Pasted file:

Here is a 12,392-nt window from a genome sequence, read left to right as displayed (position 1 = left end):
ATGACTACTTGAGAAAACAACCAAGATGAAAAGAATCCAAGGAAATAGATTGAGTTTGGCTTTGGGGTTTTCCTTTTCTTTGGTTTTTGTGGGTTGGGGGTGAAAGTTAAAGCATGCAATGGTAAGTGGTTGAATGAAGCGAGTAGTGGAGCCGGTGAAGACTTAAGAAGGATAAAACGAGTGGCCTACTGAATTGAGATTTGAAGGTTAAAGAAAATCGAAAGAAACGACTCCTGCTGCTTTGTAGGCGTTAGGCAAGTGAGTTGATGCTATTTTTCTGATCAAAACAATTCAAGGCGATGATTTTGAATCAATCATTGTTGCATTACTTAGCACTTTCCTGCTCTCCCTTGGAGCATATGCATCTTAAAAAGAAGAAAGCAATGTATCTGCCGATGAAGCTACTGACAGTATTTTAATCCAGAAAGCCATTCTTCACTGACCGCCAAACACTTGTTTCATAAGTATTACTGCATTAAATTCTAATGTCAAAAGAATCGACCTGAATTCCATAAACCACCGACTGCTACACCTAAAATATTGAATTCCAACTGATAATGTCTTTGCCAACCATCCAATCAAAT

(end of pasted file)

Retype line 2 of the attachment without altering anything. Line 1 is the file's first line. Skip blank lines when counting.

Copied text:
ATGACTACTTGAGAAAACAACCAAGATGAAAAGAATCCAAGGAAATAGATTGAGTTTGGCTTTGGGGTTTTCCTTTTCTTTGGTTTTTGTGGGTTGGGGGTGAAAGTTAAAGCATGCAATGGTAAGTGGTTGAATGAAGCGAGTAGTGGAGCCGGTGAAGACTTAAGAAGGATAAAACGAGTGGCCTACTGAATTGAGATTTGAAGGTTAAAGAAAATCGAAAGAAACGACTCCTGCTGCTTTGTAGGCGTTAGGCAAGTGAGTTGATGCTATTTTTCTGATCAAAACAATTCAAGGCGATGATTTTGAATCAATCATTGTTGCATTACTTAGCACTTTCCTGCTCTCCCTTGGAGCATATGCATCTTAAAAAGAAGAAAGCAATGTATCTGCCGATGAAGCTACTGACAGTATTTTAATCCAGAAAGCCATTCTTCACTGACCGCCAAACACTTGTTTCATAAGTATTACTGCATTAAATTCTAATGTCAAAAGAATCGACCTGAATTCCATAAACCACCGACTGCTACACCTAAAATATTGAATTCCAACTGATAATGTCTTTGCCAACCATCCAATCAAAT